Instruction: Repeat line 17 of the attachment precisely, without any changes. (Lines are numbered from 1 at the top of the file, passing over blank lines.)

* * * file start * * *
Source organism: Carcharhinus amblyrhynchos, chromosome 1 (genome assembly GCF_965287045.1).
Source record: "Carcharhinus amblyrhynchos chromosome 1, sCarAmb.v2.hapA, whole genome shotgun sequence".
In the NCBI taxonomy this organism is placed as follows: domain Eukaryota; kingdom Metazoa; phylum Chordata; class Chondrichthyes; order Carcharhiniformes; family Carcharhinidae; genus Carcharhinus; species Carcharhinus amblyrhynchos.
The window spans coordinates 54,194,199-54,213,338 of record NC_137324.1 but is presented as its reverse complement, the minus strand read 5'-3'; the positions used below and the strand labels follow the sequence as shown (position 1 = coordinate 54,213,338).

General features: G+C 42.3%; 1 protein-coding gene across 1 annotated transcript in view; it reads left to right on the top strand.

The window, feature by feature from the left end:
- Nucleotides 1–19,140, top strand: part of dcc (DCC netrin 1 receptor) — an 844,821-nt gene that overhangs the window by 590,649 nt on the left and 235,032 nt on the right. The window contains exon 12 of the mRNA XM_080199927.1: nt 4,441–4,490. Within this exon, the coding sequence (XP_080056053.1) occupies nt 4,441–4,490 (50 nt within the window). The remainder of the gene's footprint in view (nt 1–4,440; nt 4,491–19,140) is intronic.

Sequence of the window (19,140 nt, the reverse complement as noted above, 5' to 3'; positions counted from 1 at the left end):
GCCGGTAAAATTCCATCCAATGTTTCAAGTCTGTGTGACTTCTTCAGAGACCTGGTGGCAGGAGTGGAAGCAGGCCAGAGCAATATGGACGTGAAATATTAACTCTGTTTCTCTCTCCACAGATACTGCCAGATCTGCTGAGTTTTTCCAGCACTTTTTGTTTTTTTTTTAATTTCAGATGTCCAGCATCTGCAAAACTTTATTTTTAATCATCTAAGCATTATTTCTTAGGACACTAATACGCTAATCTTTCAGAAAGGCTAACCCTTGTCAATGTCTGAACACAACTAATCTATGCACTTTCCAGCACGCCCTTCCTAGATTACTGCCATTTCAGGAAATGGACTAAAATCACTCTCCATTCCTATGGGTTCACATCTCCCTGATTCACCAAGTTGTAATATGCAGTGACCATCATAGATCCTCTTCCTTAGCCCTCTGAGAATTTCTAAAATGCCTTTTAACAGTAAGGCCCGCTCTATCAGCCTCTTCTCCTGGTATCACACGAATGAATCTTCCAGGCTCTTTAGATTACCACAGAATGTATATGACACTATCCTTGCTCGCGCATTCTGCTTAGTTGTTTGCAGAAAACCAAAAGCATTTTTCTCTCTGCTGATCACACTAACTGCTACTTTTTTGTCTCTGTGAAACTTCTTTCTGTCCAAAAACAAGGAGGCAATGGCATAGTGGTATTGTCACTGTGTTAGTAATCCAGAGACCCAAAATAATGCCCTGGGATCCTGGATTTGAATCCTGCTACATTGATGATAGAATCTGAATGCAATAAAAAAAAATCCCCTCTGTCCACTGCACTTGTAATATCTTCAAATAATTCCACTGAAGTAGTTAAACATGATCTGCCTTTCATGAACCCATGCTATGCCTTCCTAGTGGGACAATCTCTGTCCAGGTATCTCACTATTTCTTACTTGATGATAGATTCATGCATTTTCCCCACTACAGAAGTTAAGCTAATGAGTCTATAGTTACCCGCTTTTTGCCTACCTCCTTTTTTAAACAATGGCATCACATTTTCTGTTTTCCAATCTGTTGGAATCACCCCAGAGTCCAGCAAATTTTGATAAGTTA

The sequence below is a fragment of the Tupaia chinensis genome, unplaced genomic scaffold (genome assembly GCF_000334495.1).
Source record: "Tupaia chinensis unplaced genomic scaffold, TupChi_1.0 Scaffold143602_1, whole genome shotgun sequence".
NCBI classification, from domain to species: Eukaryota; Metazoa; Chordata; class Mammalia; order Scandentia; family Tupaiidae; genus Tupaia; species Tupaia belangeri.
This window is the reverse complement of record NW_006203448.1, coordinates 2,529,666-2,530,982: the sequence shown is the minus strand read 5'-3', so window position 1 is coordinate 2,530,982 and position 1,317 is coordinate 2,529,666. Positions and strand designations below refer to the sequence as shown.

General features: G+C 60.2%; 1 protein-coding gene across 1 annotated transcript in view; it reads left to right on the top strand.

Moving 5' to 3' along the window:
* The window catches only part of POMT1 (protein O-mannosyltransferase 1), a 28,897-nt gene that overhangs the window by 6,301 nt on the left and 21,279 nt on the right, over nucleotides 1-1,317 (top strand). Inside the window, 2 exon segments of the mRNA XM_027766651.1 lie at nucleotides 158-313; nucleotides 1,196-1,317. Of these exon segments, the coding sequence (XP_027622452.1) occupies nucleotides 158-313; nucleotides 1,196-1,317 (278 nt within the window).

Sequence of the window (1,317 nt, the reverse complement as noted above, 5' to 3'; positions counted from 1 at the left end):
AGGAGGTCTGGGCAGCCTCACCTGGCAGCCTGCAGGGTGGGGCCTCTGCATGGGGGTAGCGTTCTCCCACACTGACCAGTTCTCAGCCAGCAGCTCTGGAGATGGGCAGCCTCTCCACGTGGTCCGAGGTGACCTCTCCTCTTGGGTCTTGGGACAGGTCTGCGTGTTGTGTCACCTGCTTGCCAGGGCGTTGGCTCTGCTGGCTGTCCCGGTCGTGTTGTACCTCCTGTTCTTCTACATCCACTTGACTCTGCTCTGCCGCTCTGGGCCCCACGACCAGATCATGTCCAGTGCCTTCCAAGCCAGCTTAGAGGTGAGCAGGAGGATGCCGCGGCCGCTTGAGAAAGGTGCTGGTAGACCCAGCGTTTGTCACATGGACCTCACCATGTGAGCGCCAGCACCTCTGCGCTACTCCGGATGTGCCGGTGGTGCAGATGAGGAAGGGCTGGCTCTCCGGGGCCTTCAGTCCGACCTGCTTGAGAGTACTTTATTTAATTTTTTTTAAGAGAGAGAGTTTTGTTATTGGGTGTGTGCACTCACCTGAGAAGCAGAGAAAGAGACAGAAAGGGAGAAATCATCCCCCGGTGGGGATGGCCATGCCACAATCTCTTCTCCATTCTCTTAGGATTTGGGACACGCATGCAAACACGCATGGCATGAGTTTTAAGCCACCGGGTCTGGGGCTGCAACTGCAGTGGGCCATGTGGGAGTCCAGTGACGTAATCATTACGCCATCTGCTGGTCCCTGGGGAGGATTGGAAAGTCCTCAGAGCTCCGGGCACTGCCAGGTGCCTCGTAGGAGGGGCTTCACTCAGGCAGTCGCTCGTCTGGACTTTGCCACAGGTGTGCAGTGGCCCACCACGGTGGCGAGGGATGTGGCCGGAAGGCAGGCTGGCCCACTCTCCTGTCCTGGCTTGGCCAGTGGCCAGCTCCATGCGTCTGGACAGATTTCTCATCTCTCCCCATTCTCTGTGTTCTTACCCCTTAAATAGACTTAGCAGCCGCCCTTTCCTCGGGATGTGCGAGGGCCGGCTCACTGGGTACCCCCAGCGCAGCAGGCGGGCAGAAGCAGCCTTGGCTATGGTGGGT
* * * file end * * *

Sequence of the window (1,317 nt, the reverse complement as noted above, 5' to 3'; positions counted from 1 at the left end):